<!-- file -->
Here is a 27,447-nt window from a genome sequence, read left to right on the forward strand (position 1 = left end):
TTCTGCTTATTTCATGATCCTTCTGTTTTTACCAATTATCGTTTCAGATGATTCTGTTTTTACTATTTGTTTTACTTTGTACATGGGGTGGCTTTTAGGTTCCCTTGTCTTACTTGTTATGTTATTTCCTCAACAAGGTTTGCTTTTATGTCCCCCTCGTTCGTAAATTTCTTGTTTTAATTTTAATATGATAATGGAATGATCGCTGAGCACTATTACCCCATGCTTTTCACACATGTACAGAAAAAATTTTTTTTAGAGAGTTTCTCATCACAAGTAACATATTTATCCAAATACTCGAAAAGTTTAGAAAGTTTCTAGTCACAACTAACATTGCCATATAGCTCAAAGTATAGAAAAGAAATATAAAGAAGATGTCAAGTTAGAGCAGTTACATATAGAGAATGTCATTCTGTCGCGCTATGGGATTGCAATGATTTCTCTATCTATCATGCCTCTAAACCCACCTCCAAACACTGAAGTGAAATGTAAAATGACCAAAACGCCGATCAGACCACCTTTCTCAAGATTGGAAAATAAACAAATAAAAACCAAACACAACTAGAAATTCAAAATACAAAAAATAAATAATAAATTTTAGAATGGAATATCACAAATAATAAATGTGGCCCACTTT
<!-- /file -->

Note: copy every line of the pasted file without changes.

Here is a 27,447-nt window from a genome sequence, read left to right on the forward strand (position 1 = left end):
TTCTGCTTATTTCATGATCCTTCTGTTTTTACCAATTATCGTTTCAGATGATTCTGTTTTTACTATTTGTTTTACTTTGTACATGGGGTGGCTTTTAGGTTCCCTTGTCTTACTTGTTATGTTATTTCCTCAACAAGGTTTGCTTTTATGTCCCCCTCGTTCGTAAATTTCTTGTTTTAATTTTAATATGATAATGGAATGATCGCTGAGCACTATTACCCCATGCTTTTCACACATGTACAGAAAAAATTTTTTTTAGAGAGTTTCTCATCACAAGTAACATATTTATCCAAATACTCGAAAAGTTTAGAAAGTTTCTAGTCACAACTAACATTGCCATATAGCTCAAAGTATAGAAAAGAAATATAAAGAAGATGTCAAGTTAGAGCAGTTACATATAGAGAATGTCATTCTGTCGCGCTATGGGATTGCAATGATTTCTCTATCTATCATGCCTCTAAACCCACCTCCAAACACTGAAGTGAAATGTAAAATGACCAAAACGCCGATCAGACCACCTTTCTCAAGATTGGAAAATAAACAAATAAAAACCAAACACAACTAGAAATTCAAAATACAAAAAATAAATAATAAATTTTAGAATGGAATATCACAAATAATAAATGTGGCCCACTTT